Dr Shilpa Jesudason Kidney Health Week Interview

Dr Shilpa Jesudason Kidney Health Week Interview

Women Warned of Fertility Issues Ahead of Kidney Health Week

Australia's leading kidney health organisation, Kidney Health Australia, has warned that Australian women risk infertility and miscarriage by remaining unaware of their risk of developing kidney disease.

Kidney Health Australia Interim CEO Dr Lisa Murphy urged women hoping to start a family to understand their kidney disease risk this Kidney Health Week (5th - 11th March) to preserve their fertility, improve their health, and increase their chances of having a healthy baby.

"Kidney related disease can cause miscarriage and infertility in women wanting to start a family, yet over 2.5 million Australian women do not know they are in a high-risk group for developing Chronic Kidney Disease, or the fact that fertility can be severely compromised because of the disease," she said.

With Kidney Health Week coinciding with International Women's Day and World Kidney Day on March 8, Dr Murphy is urging women to take a simple online test at www.kidney.org.au to find out if they are one of the -one in three people' who is at increased risk of developing Chronic Kidney Disease.

"Up to 90 per cent of kidney function can be lost with no apparent symptoms, and for women, kidney disease can severely impact their chances of having children. Fertility declines as Chronic Kidney Disease advances, which is why it's so important for women who may want children to check their risk".

"Chronic Kidney Disease can be treatable, and even reversible, if detected early. So we encourage all women to take the online test and, if they're shown to be at increased risk, to see their GP for a kidney check," said Dr Murphy.

Dr Shilpa Jesudason, Clinical Director at Kidney Health Australia and whose work focuses on pregnancy in women with kidney disease, says that pregnancy can sometimes uncover kidney disease in women, as it may be the first time they have undergone a blood pressure check or urine test.

"Pregnancy is a 'stress test' for the kidneys – and in fact your kidneys work at 150% capacity by 12 weeks of pregnancy," said Dr Jesudason.

"Problems in either a current or past pregnancy can be a red flag for future chronic health issues. In particular women with high blood pressure during pregnancy, and especially those with pre-eclampsia (toxaemia), are more likely to have underlying kidney problems or to face kidney disease and other chronic diseases later in life," she said.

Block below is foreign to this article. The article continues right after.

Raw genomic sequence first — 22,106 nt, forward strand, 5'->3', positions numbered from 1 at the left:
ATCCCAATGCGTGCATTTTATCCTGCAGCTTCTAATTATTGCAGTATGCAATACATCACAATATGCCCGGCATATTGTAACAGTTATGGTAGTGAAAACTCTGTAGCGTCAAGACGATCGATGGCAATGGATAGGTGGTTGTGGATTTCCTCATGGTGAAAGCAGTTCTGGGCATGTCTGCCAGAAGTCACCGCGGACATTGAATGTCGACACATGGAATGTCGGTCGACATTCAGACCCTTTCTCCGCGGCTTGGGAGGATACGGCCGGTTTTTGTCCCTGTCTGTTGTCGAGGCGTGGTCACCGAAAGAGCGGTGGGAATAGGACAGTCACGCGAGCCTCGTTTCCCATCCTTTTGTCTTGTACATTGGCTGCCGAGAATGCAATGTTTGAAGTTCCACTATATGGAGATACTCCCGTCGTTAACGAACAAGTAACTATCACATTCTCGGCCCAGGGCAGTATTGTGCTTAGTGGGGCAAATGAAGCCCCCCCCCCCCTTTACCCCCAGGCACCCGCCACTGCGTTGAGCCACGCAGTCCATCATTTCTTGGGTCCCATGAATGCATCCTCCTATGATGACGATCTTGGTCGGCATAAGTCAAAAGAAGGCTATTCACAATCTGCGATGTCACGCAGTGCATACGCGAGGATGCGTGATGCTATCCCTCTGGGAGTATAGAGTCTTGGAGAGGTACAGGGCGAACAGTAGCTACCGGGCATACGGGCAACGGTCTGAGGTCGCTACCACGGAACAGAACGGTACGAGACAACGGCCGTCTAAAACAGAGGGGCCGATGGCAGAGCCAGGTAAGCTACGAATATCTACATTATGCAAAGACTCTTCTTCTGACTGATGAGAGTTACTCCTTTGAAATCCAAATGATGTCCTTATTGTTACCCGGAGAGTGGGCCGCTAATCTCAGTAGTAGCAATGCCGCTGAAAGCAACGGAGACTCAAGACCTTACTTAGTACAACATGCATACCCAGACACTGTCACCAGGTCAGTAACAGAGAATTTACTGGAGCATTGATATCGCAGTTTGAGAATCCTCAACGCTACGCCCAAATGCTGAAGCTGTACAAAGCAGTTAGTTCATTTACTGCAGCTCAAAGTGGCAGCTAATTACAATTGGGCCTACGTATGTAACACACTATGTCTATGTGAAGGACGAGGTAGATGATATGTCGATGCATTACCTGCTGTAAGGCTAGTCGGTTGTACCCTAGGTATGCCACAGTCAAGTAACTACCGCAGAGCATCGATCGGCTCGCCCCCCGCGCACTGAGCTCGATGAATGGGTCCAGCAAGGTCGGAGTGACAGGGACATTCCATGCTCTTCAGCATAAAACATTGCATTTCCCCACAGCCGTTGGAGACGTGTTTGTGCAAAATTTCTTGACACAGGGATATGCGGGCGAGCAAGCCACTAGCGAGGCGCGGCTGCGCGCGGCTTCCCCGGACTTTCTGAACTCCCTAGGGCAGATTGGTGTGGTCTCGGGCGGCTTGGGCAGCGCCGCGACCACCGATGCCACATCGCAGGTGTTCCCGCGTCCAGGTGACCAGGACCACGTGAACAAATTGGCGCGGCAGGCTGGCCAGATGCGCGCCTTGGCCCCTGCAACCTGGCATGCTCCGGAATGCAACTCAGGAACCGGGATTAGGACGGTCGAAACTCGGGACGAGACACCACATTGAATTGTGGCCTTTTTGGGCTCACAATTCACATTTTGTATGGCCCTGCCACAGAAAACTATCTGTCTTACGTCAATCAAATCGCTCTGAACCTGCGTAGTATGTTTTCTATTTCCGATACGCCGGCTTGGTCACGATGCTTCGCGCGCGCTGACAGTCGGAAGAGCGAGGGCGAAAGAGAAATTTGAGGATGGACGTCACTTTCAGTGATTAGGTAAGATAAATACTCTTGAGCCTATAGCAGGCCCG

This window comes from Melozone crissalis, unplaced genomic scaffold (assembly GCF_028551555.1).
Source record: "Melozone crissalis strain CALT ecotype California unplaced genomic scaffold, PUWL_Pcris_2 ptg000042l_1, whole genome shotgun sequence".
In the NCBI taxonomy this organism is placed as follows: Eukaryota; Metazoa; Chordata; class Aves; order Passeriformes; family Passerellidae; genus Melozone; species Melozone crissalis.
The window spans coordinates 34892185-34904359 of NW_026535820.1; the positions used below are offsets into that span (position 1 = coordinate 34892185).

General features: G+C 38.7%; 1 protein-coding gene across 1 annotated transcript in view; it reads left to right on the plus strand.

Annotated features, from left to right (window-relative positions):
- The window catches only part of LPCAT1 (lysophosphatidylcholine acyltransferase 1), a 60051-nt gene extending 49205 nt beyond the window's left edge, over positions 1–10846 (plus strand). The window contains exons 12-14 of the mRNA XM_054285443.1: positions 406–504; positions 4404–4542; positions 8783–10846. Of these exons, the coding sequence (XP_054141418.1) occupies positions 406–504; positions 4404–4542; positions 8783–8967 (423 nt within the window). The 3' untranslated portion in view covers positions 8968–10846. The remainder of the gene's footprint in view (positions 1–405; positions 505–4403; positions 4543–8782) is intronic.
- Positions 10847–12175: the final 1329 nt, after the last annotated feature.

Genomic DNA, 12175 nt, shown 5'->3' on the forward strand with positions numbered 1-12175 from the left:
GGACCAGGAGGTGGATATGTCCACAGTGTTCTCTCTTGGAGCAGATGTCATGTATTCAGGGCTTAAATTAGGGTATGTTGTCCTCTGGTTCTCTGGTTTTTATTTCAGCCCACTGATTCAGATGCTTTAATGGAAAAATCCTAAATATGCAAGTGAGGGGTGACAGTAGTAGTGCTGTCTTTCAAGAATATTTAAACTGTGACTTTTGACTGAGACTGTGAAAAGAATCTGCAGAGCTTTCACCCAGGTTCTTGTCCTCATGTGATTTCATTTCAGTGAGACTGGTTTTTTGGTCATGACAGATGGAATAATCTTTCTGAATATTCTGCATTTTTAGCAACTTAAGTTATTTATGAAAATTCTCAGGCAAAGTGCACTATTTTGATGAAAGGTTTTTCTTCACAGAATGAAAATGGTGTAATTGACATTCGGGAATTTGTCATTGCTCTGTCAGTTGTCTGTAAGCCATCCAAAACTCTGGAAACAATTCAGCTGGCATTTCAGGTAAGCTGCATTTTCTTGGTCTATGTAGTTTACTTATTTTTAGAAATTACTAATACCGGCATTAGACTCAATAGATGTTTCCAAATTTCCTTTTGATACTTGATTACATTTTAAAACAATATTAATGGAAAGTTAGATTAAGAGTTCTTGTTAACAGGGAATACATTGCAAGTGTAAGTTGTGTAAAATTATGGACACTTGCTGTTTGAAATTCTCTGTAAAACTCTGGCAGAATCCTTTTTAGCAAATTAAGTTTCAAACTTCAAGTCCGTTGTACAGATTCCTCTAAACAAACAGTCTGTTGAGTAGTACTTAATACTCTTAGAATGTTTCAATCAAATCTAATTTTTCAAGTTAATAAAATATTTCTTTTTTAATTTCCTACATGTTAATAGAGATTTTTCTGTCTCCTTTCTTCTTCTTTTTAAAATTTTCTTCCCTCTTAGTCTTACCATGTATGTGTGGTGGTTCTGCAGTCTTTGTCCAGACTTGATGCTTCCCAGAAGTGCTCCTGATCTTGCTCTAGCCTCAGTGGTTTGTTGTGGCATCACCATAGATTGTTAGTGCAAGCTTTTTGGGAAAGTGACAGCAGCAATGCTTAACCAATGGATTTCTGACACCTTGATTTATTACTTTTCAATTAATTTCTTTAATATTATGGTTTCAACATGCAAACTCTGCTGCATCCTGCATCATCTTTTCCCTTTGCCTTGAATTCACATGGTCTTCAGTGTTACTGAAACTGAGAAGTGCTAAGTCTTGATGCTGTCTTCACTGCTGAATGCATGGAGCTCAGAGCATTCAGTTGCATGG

Currently almost 850,000 women living in Australia have signs of Chronic Kidney Disease, with 968 women starting renal replacement therapy for end stage kidney disease every year. Approximately 15-20% of the dialysis/transplant population are in their child-bearing years, so pregnancy and parenthood is a key concern for many of these women.

Fertility becomes more impaired as Chronic Kidney Disease advances, with women whose kidneys have completely failed rarely falling pregnant successfully. Pregnant women with Chronic Kidney Disease are also more likely to experience problems during pregnancy such as high blood pressure and impaired growth of the baby.

However, careful planning and specialised care has resulted in successful pregnancies, with on average 30-50 pregnancies each year in women receiving dialysis or a transplant. While complications, like premature birth or other medical issues in the mother, can occur, many are successful, especially after a life-saving kidney transplant.

"Worldwide, thousands of babies have been born after a kidney transplant, which is a wonderful outcome for these women. Early detection and treatment however is the best option to increase the likelihood of having children and leading a healthier life. Do not wait until you feel sick to check your kidneys because by that time it may be too late," advises Dr Jesudason.

To take Kidney Health Australia's 'Are you the 1 in 3?' test to find out if you are at an increased risk of developing chronic kidney disease, and for more information on Kidney Health Week, visit www.kidney.org.au. World Kidney Day also takes place on 8th March 2018.

Interview with Dr Shilpa Jesudason

Question: What is kidney disease?

Dr Shilpa Jesudason: Kidney disease occurs when your kidneys, which are two bean-shaped organs that act as your body's waste filtration system, are damaged in some way and are not filtering a person's blood properly.

Question: How common is kidney disease in Australia?

Dr Shilpa Jesudason: One in three Australians is at increased risk of developing kidney related disease, and 53 are dying with kidney related disease every day, yet most are tragically unaware they have it until it is too late.